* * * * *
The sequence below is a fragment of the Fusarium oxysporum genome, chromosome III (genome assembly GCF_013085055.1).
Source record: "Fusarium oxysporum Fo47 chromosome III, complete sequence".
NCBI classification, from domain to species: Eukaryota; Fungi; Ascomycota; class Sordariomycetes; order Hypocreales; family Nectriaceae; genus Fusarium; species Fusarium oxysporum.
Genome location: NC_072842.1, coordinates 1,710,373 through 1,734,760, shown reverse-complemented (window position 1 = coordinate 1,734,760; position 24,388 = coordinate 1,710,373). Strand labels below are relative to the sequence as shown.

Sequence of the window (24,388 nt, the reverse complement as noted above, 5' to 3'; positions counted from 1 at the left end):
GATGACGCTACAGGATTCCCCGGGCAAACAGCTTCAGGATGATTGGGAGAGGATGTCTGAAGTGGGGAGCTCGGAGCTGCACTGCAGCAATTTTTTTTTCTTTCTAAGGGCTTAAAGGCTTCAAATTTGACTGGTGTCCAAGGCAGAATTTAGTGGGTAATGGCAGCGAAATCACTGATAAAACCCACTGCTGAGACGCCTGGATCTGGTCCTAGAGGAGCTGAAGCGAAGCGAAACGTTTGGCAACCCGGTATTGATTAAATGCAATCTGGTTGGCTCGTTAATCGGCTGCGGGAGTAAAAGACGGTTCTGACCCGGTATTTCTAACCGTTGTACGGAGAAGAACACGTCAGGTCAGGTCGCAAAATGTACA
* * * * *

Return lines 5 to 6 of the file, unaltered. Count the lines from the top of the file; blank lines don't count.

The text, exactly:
Sequence of the window (24,388 nt, the reverse complement as noted above, 5' to 3'; positions counted from 1 at the left end):
GATGACGCTACAGGATTCCCCGGGCAAACAGCTTCAGGATGATTGGGAGAGGATGTCTGAAGTGGGGAGCTCGGAGCTGCACTGCAGCAATTTTTTTTTCTTTCTAAGGGCTTAAAGGCTTCAAATTTGACTGGTGTCCAAGGCAGAATTTAGTGGGTAATGGCAGCGAAATCACTGATAAAACCCACTGCTGAGACGCCTGGATCTGGTCCTAGAGGAGCTGAAGCGAAGCGAAACGTTTGGCAACCCGGTATTGATTAAATGCAATCTGGTTGGCTCGTTAATCGGCTGCGGGAGTAAAAGACGGTTCTGACCCGGTATTTCTAACCGTTGTACGGAGAAGAACACGTCAGGTCAGGTCGCAAAATGTACA